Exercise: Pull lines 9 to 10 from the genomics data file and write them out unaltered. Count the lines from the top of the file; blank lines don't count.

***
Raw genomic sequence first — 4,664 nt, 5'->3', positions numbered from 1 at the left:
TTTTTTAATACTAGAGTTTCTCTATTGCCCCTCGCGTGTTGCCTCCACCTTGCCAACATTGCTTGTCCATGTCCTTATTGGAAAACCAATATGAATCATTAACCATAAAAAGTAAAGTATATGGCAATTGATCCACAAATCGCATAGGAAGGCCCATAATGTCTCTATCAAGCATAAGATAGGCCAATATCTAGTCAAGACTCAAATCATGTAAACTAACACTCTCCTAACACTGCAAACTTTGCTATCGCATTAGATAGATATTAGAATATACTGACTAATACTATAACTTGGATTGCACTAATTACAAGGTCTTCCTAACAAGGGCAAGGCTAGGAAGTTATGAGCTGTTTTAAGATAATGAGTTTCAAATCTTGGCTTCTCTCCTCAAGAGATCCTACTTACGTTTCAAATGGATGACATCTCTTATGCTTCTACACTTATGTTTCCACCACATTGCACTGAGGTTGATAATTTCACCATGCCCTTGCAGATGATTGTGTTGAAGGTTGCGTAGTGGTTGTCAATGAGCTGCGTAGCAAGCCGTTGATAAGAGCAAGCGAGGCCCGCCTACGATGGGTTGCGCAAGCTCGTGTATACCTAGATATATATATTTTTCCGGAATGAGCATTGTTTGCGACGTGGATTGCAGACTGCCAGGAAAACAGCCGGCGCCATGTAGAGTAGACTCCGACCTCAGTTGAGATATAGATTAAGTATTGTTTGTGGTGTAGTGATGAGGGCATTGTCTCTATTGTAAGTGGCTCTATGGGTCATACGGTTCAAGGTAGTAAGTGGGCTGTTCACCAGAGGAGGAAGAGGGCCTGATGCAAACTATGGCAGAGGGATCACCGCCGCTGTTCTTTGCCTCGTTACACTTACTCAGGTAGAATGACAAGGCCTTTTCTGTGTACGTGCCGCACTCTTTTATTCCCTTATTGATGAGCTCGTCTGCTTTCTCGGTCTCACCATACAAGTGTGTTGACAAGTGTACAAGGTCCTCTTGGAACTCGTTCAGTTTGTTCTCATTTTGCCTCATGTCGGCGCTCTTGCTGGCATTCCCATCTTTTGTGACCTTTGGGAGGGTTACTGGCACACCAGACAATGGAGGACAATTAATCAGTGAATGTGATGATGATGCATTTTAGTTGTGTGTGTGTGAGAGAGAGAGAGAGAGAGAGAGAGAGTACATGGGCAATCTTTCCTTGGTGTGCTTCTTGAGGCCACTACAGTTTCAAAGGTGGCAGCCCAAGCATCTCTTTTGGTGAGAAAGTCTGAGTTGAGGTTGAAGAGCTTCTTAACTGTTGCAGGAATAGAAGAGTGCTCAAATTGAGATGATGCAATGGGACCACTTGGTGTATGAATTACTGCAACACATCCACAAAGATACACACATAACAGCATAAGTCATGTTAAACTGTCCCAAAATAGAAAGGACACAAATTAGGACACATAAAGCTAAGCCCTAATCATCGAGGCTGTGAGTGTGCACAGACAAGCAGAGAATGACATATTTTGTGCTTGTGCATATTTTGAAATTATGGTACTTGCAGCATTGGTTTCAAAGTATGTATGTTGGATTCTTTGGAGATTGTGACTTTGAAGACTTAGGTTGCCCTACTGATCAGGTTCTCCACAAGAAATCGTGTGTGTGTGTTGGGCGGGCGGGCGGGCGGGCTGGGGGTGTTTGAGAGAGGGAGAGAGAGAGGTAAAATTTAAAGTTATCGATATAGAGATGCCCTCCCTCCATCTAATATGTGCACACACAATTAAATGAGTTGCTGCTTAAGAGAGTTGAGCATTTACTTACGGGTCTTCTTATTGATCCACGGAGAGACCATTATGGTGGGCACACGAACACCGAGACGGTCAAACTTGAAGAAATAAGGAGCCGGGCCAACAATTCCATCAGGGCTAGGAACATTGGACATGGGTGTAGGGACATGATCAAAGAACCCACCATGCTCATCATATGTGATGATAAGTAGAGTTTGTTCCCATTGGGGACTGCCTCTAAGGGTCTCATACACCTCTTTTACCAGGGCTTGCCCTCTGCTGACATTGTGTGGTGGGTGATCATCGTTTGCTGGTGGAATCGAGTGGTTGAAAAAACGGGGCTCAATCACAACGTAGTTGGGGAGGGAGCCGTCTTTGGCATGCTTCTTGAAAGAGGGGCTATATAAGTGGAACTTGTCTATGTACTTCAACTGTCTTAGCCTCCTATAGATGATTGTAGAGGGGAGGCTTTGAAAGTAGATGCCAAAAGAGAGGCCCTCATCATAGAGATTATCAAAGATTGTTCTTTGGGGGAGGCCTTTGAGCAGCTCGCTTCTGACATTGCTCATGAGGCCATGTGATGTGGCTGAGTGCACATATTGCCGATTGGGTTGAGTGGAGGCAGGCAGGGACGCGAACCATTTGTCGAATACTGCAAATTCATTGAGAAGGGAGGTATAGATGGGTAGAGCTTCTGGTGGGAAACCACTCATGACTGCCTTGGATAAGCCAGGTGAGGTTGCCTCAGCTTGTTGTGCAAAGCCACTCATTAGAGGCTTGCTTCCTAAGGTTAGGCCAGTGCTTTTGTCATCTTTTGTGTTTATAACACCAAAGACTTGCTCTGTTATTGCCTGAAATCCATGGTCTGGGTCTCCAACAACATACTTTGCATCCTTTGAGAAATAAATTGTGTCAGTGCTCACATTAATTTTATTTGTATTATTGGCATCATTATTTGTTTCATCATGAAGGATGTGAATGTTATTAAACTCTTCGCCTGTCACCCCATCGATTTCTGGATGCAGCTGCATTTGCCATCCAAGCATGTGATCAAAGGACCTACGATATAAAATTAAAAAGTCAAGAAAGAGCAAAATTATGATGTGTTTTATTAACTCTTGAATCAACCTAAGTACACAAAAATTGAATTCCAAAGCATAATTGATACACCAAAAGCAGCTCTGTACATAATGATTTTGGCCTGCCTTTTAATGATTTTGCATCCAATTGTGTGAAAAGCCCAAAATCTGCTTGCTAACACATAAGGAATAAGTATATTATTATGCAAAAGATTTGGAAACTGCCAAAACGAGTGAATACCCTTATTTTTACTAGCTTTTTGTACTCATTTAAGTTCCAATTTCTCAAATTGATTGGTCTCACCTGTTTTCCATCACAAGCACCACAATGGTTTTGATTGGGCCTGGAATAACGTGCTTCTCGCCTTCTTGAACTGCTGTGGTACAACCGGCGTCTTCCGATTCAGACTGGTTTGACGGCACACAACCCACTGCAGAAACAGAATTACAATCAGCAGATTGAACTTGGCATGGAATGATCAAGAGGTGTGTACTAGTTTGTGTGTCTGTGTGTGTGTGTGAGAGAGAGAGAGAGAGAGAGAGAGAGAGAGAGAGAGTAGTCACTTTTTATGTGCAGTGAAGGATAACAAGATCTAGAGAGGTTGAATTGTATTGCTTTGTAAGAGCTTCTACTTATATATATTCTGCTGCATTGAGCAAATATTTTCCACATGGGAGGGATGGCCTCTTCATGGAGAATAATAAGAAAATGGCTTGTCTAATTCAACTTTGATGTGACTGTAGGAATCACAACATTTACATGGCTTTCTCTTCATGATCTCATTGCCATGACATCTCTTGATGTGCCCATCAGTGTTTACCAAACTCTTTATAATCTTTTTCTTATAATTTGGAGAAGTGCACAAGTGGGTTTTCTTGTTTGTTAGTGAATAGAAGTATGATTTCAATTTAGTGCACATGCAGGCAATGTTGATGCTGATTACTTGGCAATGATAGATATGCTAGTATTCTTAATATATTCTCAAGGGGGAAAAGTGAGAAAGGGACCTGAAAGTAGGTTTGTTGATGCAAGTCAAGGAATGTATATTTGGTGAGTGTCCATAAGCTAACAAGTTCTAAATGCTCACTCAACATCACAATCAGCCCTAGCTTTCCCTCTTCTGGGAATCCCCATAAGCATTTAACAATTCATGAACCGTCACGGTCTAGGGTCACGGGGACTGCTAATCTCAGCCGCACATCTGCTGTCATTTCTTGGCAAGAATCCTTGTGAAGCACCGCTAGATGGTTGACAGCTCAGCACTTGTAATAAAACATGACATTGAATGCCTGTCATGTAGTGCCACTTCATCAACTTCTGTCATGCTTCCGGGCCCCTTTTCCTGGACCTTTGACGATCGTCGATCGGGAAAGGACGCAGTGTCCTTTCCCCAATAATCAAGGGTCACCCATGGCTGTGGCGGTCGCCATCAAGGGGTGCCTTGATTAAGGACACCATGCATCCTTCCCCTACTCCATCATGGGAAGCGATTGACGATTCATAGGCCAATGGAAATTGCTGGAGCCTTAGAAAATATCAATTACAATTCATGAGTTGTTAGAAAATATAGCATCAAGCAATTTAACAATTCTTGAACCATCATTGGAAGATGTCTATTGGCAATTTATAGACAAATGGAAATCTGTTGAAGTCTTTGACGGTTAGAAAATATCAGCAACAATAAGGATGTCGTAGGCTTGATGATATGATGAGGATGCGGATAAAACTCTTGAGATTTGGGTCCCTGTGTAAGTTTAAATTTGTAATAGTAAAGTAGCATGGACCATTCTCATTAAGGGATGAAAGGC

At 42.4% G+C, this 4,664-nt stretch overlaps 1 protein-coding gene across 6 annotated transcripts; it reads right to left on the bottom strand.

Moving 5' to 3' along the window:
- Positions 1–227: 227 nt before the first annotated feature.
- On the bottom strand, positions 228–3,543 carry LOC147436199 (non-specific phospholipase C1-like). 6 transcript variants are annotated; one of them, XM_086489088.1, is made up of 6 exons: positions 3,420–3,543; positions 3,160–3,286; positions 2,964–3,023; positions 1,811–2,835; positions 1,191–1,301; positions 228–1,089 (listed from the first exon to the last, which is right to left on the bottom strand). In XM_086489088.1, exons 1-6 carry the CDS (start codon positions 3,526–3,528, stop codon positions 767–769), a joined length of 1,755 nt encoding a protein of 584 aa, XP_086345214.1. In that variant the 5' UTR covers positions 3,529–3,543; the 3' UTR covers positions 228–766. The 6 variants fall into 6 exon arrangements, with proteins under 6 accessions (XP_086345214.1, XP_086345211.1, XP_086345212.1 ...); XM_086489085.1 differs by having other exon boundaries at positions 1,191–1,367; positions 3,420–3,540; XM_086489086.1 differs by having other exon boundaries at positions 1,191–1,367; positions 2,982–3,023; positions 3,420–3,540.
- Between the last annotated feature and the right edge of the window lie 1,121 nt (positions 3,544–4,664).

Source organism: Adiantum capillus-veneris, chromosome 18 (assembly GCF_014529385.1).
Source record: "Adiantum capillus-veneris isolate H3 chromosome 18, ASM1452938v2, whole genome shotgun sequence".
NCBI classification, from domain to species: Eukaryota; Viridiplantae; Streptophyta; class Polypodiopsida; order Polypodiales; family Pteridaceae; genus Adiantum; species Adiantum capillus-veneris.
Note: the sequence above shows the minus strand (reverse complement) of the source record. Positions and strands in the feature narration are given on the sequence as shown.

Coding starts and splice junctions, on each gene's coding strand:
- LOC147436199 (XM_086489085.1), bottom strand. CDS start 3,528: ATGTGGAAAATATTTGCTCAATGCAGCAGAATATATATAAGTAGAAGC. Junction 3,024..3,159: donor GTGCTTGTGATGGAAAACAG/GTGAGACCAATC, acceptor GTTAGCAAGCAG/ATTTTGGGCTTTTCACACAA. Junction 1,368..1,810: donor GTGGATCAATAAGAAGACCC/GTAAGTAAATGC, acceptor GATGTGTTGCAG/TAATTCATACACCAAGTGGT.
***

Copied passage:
Source record: "Adiantum capillus-veneris isolate H3 chromosome 18, ASM1452938v2, whole genome shotgun sequence".
NCBI classification, from domain to species: Eukaryota; Viridiplantae; Streptophyta; class Polypodiopsida; order Polypodiales; family Pteridaceae; genus Adiantum; species Adiantum capillus-veneris.